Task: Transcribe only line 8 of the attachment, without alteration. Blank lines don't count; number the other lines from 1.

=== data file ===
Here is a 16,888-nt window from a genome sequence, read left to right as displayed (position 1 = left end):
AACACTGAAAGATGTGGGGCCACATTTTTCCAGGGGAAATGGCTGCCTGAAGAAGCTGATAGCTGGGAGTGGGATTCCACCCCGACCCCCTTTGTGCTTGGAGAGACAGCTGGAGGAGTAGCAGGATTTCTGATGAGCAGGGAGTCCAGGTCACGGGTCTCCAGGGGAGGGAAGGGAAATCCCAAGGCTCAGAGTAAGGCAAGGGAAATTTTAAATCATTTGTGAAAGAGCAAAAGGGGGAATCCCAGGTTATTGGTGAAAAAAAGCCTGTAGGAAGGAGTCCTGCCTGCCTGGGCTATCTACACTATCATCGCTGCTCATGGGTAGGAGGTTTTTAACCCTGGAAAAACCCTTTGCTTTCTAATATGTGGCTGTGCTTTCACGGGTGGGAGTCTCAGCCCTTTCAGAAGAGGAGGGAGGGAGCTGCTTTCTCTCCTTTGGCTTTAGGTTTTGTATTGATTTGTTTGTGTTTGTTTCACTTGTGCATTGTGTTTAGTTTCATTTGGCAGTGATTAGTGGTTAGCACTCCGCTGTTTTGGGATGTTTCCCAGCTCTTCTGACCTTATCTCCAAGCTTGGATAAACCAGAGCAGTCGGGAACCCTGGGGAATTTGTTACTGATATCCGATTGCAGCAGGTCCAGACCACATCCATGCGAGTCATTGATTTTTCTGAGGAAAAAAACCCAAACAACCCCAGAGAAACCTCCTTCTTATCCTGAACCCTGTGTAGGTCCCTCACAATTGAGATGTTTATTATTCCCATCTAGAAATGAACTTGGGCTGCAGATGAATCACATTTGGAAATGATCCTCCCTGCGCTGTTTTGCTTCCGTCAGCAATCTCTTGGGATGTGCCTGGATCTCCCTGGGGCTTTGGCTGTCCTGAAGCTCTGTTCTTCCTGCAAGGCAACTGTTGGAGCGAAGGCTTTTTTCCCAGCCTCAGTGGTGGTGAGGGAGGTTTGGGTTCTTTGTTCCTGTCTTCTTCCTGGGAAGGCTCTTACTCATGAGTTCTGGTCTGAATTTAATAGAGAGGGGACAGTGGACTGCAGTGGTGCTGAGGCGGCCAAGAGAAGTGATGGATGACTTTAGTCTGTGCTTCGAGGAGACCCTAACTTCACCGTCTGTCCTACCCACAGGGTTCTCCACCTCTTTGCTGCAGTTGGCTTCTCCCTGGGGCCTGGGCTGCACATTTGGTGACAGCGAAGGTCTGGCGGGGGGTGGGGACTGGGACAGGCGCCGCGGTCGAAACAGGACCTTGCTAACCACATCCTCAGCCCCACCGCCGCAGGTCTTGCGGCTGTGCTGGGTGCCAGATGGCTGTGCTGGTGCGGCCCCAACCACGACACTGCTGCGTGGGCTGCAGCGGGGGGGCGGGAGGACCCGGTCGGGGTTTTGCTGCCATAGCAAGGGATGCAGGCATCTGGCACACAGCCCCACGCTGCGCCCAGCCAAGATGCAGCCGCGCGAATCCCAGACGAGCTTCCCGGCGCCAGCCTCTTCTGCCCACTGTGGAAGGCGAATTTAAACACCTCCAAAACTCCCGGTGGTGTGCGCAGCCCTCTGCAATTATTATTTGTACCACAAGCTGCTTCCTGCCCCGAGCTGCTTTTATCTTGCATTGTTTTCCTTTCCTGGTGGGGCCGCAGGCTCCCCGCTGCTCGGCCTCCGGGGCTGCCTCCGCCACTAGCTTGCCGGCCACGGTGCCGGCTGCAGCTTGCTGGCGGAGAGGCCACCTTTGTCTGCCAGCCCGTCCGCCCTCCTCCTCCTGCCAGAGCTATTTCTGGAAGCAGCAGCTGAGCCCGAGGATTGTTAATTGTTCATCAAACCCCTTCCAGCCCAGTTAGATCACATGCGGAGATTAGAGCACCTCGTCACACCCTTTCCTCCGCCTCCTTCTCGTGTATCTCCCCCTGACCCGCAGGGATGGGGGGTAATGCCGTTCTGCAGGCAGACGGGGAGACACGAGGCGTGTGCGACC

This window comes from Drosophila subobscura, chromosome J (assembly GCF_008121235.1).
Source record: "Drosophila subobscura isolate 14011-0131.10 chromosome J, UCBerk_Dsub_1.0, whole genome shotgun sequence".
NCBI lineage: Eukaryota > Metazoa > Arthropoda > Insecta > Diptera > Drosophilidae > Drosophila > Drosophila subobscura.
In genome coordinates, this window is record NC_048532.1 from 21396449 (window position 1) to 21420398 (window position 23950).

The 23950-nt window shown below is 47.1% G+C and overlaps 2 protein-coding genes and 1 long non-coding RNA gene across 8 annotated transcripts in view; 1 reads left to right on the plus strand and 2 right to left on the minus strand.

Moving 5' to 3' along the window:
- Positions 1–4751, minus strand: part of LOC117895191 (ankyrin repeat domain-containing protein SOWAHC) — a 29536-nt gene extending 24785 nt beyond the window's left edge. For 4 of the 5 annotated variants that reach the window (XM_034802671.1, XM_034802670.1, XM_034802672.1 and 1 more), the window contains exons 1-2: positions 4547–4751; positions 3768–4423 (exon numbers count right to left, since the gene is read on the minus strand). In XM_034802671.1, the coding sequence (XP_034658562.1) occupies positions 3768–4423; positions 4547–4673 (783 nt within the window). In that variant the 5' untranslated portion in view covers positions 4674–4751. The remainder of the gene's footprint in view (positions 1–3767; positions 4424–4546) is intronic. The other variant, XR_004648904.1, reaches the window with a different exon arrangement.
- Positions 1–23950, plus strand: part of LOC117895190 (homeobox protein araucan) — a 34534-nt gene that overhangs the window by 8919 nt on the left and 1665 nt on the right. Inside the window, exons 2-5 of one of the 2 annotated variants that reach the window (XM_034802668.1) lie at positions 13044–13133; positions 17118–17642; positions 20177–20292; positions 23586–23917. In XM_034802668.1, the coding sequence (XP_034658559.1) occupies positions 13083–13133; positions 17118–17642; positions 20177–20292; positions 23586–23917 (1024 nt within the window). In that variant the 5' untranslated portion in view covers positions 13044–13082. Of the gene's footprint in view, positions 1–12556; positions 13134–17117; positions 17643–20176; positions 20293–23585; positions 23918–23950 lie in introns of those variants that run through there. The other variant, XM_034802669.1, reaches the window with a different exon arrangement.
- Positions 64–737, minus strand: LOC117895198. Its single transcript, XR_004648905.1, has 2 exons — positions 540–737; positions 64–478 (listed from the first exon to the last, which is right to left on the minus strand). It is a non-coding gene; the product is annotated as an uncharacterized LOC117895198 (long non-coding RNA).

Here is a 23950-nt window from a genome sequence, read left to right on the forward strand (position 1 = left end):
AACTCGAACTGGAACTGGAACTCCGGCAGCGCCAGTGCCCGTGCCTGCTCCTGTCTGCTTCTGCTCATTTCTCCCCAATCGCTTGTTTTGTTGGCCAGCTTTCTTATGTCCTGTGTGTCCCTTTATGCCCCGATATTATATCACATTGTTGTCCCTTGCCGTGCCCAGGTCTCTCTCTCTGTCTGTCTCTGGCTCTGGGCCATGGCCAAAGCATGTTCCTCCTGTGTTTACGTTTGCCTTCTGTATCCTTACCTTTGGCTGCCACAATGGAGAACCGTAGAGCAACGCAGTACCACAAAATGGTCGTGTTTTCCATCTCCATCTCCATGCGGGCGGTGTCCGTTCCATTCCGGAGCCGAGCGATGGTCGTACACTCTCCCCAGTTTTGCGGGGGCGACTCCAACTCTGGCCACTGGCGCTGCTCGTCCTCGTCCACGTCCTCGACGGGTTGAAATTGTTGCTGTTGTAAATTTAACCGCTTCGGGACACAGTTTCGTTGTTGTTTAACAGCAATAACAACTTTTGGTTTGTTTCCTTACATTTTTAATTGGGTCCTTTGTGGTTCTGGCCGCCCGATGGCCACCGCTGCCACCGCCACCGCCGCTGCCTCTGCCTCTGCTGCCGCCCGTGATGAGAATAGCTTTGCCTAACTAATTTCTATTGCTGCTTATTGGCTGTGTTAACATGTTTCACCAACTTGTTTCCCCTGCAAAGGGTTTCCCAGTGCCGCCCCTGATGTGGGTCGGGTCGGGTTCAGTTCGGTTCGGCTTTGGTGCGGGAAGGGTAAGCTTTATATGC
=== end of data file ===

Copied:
Moving 5' to 3' along the window: